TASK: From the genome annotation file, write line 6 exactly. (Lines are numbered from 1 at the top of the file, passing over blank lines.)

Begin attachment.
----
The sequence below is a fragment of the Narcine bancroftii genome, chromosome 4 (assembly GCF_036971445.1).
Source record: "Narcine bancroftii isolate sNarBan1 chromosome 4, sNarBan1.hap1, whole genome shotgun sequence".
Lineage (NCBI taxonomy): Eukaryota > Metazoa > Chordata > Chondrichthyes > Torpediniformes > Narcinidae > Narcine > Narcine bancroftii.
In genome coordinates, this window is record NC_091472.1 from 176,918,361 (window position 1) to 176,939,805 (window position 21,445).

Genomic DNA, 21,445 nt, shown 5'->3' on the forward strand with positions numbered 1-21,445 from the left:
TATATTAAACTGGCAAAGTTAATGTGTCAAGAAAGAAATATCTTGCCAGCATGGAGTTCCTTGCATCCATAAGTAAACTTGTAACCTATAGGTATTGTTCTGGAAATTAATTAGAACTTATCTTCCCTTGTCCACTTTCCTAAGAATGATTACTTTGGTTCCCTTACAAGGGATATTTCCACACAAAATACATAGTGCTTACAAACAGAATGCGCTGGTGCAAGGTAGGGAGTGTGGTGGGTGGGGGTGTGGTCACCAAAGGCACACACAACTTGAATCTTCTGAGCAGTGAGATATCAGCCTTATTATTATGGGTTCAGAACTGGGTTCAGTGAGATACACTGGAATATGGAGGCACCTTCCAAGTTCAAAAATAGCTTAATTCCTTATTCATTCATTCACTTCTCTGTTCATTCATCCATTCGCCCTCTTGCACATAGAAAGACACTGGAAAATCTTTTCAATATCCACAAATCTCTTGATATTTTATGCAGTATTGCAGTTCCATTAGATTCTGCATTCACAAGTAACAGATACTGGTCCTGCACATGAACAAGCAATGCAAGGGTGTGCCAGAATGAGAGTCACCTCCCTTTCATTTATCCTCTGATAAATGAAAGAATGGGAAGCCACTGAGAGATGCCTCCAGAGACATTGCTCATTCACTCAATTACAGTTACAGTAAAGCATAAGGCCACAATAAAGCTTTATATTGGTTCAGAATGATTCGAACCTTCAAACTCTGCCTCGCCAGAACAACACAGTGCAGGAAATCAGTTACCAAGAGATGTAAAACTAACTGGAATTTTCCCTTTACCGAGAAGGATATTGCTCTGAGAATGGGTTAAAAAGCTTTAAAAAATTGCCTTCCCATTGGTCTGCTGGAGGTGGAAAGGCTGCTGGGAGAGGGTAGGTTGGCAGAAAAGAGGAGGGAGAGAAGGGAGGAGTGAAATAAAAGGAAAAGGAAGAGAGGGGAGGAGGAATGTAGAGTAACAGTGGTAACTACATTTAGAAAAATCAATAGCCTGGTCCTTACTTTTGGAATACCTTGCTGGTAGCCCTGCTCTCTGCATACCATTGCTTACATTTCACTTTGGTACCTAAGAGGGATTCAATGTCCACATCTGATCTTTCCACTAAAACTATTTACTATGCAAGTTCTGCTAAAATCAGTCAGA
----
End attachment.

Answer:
TATATTAAACTGGCAAAGTTAATGTGTCAAGAAAGAAATATCTTGCCAGCATGGAGTTCCTTGCATCCATAAGTAAACTTGTAACCTATAGGTATTGTTCTGGAAATTAATTAGAACTTATCTTCCCTTGTCCACTTTCCTAAGAATGATTACTTTGGTTCCCTTACAAGGGATATTTCCACACAAAATACATAGTGCTTACAAACAGAATGCGCTGGTGCAAGGTAGGGAGTGTGGTGGGTGGGGGTGTGGTCACCAAAGGCACACACAACTTGAATCTTCTGAGCAGTGAGATATCAGCCTTATTATTATGGGTTCAGAACTGGGTTCAGTGAGATACACTGGAATATGGAGGCACCTTCCAAGTTCAAAAATAGCTTAATTCCTTATTCATTCATTCACTTCTCTGTTCATTCATCCATTCGCCCTCTTGCACATAGAAAGACACTGGAAAATCTTTTCAATATCCACAAATCTCTTGATATTTTATGCAGTATTGCAGTTCCATTAGATTCTGCATTCACAAGTAACAGATACTGGTCCTGCACATGAACAAGCAATGCAAGGGTGTGCCAGAATGAGAGTCACCTCCCTTTCATTTATCCTCTGATAAATGAAAGAATGGGAAGCCACTGAGAGATGCCTCCAGAGACATTGCTCATTCACTCAATTACAGTTACAGTAAAGCATAAGGCCACAATAAAGCTTTATATTGGTTCAGAATGATTCGAACCTTCAAACTCTGCCTCGCCAGAACAACACAGTGCAGGAAATCAGTTACCAAGAGATGTAAAACTAACTGGAATTTTCCCTTTACCGAGAAGGATATTGCTCTGAGAATGGGTTAAAAAGCTTTAAAAAATTGCCTTCCCATTGGTCTGCTGGAGGTGGAAAGGCTGCTGGGAGAGGGTAGGTTGGCAGAAAAGAGGAGGGAGAGAAGGGAGGAGTGAAATAAAAGGAAAAGGAAGAGAGGGGAGGAGGAATGTAGAGTAACAGTGGTAACTACATTTAGAAAAATCAATAGCCTGGTCCTTACTTTTGGAATACCTTGCTGGTAGCCCTGCTCTCTGCATACCATTGCTTACATTTCACTTTGGTACCTAAGAGGGATTCAATGTCCACATCTGATCTTTCCACTAAAACTATTTACTATGCAAGTTCTGCTAAAATCAGTCAGA